Mitch Ryder, one of the most distinctive and soulful voices to come out of Detroit’s 1960s rock music scene, will be inducted into the Rhythm and Blues Hall of Fame June 11, at the Music Hall in Detroit.
This year’s crop of inductees also includes Patti LaBelle, Gladys Knight & the Pips, the Impressions, Larry Williams, and posthumous inductees James Brown, Isaac Hayes and Mary Wells.
Ryder may have fronted a rock band, but make no mistake, his soul props are solid. As a suburban teenager, he made the trek from Warren to hang out at the Village club just off Woodward, to catch sets by the likes of Nathaniel Mayer. By the time he was 17, Ryder sang (and recorded) with a soul group, the Peps.
Later he fronted his own rock band, Billy Lee and the Rivieras, which was renamed Mitch Ryder and the Detroit Wheels. The group had an explosive sound that combined the drive of garage rock with Ryder’s raw, emotional vocals. That sound drove Bob Crewe-produced hits that included “Devil with a Blue Dress,” “Jenny Take A Ride,” “Sock it to Me, Baby” and “Little Latin Lupe Lu.”
Ryder was pleased to hear of his induction alongside some of his soul idols. “I looked at the names of some of those who came before me and it became a celebration of joy for me,” Ryder said in a statement released by his publicist, Cary Baker. “I mean, Aretha Franklin, David Ruffin, Marvin Gaye, Otis Redding, Jackie Wilson, Sam Cooke and so many other voices that brought me great pleasure throughout my life and career. It is still thrilling me, and I’m afraid to wake up from the dream!”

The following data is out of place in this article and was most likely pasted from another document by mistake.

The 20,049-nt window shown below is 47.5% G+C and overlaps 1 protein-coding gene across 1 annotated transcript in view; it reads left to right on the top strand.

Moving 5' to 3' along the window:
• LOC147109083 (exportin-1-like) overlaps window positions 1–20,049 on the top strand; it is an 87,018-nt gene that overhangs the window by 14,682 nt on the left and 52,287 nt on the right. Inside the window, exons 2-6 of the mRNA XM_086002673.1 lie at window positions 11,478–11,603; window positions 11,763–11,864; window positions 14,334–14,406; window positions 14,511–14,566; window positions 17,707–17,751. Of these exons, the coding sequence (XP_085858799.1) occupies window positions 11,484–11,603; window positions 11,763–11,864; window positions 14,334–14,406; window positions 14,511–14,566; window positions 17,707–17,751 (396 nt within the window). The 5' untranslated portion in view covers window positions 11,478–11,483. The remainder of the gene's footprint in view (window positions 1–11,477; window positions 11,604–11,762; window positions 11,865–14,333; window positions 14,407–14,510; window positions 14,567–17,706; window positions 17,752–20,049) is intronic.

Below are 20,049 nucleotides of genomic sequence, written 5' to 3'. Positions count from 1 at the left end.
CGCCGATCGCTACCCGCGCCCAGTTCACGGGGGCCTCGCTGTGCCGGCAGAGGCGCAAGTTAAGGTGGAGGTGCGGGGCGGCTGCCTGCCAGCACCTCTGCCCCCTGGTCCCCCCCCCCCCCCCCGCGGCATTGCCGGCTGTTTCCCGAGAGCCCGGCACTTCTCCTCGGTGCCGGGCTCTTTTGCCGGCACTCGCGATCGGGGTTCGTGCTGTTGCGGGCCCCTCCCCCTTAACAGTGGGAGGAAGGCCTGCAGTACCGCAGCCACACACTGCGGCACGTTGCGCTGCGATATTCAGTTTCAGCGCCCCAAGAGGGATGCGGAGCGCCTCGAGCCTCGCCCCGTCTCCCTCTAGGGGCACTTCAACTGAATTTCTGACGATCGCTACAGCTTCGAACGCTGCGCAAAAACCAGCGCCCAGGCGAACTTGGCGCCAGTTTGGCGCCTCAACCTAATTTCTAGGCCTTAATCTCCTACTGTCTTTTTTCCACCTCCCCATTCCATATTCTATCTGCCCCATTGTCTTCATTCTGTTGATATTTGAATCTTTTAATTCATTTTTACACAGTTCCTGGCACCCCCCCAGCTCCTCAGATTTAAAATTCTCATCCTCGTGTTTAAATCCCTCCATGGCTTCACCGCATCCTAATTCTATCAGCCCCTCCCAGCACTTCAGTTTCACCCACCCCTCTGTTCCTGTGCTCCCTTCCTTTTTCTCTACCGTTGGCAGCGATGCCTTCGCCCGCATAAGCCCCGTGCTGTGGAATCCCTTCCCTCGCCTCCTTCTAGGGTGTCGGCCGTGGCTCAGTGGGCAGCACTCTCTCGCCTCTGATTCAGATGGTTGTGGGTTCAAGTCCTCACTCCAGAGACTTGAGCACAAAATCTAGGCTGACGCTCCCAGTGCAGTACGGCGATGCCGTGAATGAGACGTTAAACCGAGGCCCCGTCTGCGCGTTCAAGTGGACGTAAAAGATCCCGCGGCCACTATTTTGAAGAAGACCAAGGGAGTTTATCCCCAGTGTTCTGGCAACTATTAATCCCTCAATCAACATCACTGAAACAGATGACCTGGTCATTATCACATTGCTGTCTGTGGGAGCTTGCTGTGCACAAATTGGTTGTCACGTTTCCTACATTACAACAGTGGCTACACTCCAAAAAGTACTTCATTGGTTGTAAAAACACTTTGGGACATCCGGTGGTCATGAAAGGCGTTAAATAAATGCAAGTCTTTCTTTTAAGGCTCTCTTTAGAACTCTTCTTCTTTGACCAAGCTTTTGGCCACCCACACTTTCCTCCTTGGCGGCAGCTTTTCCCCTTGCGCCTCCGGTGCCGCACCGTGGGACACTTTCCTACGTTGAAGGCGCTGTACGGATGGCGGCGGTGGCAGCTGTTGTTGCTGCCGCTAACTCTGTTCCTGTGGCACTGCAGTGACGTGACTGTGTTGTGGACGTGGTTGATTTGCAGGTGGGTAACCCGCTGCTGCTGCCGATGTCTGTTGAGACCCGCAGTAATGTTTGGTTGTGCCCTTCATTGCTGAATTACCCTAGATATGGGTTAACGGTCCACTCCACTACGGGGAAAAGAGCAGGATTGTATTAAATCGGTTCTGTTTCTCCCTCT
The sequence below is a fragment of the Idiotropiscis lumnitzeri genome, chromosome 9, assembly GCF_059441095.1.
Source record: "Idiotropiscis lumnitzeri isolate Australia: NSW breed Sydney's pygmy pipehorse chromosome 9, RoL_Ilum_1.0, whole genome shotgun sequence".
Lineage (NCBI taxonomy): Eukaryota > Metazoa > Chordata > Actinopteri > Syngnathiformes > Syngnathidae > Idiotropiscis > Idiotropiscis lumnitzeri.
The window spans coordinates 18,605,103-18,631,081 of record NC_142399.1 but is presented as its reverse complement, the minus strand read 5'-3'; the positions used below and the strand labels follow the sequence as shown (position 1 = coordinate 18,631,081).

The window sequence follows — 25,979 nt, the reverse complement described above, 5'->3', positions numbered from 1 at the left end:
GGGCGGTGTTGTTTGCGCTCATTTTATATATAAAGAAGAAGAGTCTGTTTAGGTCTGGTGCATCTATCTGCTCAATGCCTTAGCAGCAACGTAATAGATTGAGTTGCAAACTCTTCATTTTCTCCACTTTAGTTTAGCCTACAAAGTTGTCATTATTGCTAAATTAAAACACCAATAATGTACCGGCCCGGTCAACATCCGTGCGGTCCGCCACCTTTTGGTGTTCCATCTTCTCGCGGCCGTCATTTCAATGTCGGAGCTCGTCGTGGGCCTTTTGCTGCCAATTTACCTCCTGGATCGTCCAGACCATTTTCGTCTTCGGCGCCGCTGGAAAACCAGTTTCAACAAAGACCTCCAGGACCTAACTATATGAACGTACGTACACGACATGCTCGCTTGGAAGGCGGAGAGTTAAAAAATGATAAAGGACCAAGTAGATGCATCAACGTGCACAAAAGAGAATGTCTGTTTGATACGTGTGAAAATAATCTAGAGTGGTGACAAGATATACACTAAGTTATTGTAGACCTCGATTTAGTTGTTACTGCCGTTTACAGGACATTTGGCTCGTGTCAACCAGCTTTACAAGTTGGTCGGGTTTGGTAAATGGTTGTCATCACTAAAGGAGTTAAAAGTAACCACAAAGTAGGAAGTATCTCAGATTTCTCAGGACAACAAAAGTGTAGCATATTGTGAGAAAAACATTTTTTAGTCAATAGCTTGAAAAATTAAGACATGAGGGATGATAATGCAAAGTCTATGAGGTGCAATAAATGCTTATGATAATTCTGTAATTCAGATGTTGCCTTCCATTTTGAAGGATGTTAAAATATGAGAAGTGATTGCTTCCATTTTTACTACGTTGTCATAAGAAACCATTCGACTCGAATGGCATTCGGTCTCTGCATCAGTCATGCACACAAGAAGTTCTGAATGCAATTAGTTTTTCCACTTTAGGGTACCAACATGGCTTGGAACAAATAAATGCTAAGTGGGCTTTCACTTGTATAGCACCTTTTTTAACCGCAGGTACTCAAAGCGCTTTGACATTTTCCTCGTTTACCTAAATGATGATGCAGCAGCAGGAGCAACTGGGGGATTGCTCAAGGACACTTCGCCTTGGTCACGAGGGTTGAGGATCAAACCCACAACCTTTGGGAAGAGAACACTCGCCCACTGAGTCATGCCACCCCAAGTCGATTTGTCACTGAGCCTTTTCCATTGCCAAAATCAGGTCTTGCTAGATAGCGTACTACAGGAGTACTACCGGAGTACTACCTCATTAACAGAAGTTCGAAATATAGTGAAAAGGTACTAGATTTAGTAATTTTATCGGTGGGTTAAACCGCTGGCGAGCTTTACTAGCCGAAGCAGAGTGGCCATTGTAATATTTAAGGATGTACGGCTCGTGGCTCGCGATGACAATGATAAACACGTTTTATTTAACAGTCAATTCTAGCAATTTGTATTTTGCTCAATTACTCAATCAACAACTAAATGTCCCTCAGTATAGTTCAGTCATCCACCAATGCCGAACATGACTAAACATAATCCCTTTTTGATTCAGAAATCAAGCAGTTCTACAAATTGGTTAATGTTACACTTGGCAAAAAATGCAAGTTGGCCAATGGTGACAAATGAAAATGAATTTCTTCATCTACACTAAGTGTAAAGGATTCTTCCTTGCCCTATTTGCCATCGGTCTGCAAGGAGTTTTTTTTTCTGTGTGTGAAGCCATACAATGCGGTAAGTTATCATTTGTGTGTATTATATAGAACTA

After the Wheels split up, Ryder teamed up with Booker T. and the MGs for the acclaimed album “The Detroit-Memphis Experiment.” Later, he joined back up with Wheels drummer Johnny Badanjek in a group they dubbed Detroit, which was managed by Creem magazine publisher Barry Kramer. Detroit recorded a memorable cover of Lou Reed’s “Rock and Roll,” which many felt surpassed the original. Later, John Mellencamp produced Ryder’s solo album “Never Kick a Sleeping Dog,” which featured his superb rendition of Prince’s “When You Were Mine.”
Ryder is on the short list of artists who have been unjustly overlooked by the Rock and Roll Hall of Fame, but in a sense, the Rhythm and Blues Hall of Fame is the more fitting place for him.
For his part, Ryder says his induction is “an honor which will stay cherished by me for the rest of my life.”
The 5th annual Black Tie Rhythm and Blues Hall of Fame Induction Ceremony and Concert will take place at 6 p.m. Sunday June 11 at the Music Hall, 350 Madison, in Detroit. The event will serve as a fundraiser to secure a permanent building for the Rhythm and Blues Hall of Fame. For more information and ticket details, go to rhythmandblueshof.com/.
Susan Whitall is an author and longtime contributor to The Detroit News. Contact her at susanwhitall.com